At some point in the next 48 hours or so, I plan to post my NCAA bracket here for the sheer comedy value of it. After all, there are few joys in life as pure as rubbernecking at the misfortune of others. Thus, I will attempt to bring a bit of happiness in your life by publicizing my failures when it comes to picking basketball. The beauty of March Madness is that the guy who tracks the season from Midnight Madness practices on is frequently humbled by the guy who picks based on which school names make his dog bark the loudest.

The NCAA tournament is the single greatest sports event going for a couple of reasons. Foremost among them is the fact that it's purer than professional sports. As much as I respect the New England Patriots for bringing the selfless team concept back to the forefront of the sport, any goodwill from that success is erased when I hear the guys like Orlando Pace complain about the fact that their franchise tag will only pay them a measly $8.5 million this season. The most extreme recent example of this was famed coach choker (as well as playoff choker) Latrell Sprewell arguing that he couldn't feed his family on $5 million a year. Comments like that may lead to but one logical question. What in the blue hell is the Sprewell family eating?

With March Madness, guys like Taylor Coppenrath escape the anonymity of their small schools long enough to capture the spotlight for a brief but unforgettable moment in their lives. It's the stuff of myth and legend when plays occur like we saw last season between UAB's twins. Years from now, I will struggle to remember who won the 2004 tournament (despite the brilliance of Emeka Okafor in the clutch), but I will never forget a blind overhead pass that allowed one brother to get an easy dunk thanks to an assist from his twin. And I will never get tired of watching Bryce Drew slide on the floor in celebration after putting a dagger in Ole Miss. The fact that his father was coaching the game and ran over to hug his boy makes the moment even sweeter, but that's only icing on an already perfect cake.

The other reasons the tournament is the best sporting event involve surprise, suspense and the rivalry. The surprise and the suspense stem from a formula that frequently plays out in the same fashion yet somehow always manages to manifest itself differently at endgame. The overdog has a cold shooting night, is sloppy with the ball and has trouble out-hustling the scrappy upstarts on rebounds. Even the best teams in the tournament are only an eight minute scoreless streak and a few key mistakes away from elimination if they don't catch a few breaks at crunch-time. When the game is down to the last few seconds, a single arcing shot will determine who cries tears of joy vs. who cries at the knowledge that their moment in the sun has come and gone. The opening round will see 32 finishes, and at least a dozen of those will somehow cater to this formula yet none of them will feel repetitive and tired. It's the majesty of the game exemplified in those last blips of the clock when the seasons of two teams hang in the balance.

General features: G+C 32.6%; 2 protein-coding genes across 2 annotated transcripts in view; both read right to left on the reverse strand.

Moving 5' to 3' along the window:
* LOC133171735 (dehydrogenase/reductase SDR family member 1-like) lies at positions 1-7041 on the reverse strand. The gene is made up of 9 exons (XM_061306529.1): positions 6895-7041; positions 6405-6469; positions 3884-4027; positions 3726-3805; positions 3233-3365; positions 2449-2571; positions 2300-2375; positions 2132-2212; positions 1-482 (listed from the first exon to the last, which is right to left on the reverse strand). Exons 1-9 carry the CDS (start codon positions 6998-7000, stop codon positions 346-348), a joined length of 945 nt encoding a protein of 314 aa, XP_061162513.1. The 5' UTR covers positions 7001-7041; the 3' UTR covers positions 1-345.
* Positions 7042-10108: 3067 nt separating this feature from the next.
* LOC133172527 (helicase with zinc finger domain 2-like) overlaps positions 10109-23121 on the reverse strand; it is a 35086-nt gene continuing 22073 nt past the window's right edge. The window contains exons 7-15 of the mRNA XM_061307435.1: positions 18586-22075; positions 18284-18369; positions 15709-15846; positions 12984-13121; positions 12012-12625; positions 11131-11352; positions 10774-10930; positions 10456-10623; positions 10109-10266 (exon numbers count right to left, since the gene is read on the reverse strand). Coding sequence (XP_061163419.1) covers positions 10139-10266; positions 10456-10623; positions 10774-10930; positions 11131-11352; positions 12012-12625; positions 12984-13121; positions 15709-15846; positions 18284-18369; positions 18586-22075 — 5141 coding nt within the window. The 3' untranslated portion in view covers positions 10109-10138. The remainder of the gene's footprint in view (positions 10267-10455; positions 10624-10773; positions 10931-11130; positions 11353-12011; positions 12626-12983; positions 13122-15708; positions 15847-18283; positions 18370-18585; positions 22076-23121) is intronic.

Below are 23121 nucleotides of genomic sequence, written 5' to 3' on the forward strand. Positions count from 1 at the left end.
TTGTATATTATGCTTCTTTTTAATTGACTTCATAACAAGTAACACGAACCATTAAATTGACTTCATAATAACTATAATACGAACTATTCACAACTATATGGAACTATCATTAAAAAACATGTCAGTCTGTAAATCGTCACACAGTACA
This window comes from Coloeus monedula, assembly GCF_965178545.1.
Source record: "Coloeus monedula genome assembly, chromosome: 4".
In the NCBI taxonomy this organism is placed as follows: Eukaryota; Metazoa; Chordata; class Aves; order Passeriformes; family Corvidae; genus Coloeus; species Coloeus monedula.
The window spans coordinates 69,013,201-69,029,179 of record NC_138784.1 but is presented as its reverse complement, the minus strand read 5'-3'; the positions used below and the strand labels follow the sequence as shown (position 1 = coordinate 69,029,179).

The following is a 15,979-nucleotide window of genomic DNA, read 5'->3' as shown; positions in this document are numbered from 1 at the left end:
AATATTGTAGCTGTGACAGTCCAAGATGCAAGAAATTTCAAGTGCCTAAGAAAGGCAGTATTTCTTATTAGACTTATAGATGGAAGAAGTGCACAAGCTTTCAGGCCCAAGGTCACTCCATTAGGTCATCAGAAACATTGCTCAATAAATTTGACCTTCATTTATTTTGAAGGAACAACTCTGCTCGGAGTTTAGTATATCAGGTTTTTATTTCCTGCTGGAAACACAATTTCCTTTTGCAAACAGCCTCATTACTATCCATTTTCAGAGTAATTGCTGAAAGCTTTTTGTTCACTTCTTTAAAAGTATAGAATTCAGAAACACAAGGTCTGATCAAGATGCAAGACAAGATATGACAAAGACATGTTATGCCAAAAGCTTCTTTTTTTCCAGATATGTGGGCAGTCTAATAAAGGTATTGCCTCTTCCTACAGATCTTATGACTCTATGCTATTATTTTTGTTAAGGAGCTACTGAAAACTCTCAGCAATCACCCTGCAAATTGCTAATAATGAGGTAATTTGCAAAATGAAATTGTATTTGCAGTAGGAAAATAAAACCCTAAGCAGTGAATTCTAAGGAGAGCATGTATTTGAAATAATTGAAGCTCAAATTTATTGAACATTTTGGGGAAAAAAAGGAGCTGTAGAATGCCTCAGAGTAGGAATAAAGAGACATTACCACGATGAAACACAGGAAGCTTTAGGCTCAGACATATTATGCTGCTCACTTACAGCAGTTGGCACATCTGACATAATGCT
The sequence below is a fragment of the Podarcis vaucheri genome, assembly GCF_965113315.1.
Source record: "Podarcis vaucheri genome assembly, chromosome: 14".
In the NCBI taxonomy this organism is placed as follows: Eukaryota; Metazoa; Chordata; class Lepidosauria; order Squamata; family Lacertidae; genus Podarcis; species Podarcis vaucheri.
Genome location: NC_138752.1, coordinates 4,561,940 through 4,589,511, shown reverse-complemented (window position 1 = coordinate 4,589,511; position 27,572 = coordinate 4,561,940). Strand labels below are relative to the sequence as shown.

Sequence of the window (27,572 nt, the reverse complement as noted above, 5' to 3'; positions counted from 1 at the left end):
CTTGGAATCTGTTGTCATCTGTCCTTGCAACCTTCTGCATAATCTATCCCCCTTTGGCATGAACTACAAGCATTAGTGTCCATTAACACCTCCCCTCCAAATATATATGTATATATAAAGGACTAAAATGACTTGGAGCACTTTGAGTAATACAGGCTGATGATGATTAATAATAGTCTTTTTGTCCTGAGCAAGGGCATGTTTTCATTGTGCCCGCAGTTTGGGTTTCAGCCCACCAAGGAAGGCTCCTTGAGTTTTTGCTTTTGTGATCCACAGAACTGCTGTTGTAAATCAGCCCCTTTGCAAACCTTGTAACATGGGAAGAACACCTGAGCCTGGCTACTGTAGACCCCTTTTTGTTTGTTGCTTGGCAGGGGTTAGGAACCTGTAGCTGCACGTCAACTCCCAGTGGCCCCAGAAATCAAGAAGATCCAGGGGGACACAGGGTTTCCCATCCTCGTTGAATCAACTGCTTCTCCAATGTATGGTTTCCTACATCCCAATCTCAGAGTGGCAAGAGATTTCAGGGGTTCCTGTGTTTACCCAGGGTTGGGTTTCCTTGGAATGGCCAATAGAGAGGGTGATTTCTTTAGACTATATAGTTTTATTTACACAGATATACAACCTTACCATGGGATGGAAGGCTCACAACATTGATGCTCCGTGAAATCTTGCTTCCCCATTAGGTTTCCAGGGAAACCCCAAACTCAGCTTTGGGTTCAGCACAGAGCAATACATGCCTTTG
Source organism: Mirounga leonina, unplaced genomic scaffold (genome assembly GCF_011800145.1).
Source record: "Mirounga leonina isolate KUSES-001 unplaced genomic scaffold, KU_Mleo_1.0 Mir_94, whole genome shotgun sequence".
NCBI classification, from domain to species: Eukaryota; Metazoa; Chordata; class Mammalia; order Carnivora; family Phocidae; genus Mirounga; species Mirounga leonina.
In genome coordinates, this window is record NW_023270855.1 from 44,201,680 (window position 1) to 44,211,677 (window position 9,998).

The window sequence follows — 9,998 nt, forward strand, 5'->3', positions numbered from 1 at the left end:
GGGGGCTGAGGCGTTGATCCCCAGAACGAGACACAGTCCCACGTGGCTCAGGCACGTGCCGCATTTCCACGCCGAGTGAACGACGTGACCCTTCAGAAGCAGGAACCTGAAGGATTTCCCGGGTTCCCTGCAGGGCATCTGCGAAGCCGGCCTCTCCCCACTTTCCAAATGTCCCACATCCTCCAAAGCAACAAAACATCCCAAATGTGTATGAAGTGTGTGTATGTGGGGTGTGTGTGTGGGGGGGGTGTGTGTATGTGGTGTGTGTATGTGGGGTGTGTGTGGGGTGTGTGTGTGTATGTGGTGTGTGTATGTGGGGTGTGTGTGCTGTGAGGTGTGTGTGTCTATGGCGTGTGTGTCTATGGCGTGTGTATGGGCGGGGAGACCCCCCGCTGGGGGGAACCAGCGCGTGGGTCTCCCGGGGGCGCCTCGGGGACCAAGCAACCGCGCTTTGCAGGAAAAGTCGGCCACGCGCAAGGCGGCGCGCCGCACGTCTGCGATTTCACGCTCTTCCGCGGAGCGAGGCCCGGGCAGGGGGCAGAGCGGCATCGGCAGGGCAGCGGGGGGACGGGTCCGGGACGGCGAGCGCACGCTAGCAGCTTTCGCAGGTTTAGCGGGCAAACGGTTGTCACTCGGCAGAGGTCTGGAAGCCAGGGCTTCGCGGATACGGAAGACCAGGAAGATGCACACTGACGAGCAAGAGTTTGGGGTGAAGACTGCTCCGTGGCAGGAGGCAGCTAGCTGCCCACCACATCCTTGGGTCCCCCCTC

But the best part is the rivalry. It's a month worth of calculations of the various scenarios. All of us who play the brackets have had thoughts like this. If Illinois beats OSU while Gonzaga goes out in the next round, I can win as long as somebody takes out North Carolina before the final. SOMEONE PLEASE TAKE OUT NORTH CAROLINA BEFORE THE FINAL!!! It's the purest example of group-related competition. The brackets are like no limit holdem poker in this regard. Everyone is equal at the start. Your cards are just as valuable as anybody else's even if you have no idea what you are doing. Conversely, all of the most experienced talking heads in the sport have had a year where their entire final four was gone by the end of round three. Everyone knows what it's like to see your champion wiped out by round two. There is no worse feeling than having to mark all those x spots on your bracket because your team was caught off guard by an overachieving 12 seed. It's the beauty of March Madness: it's universal.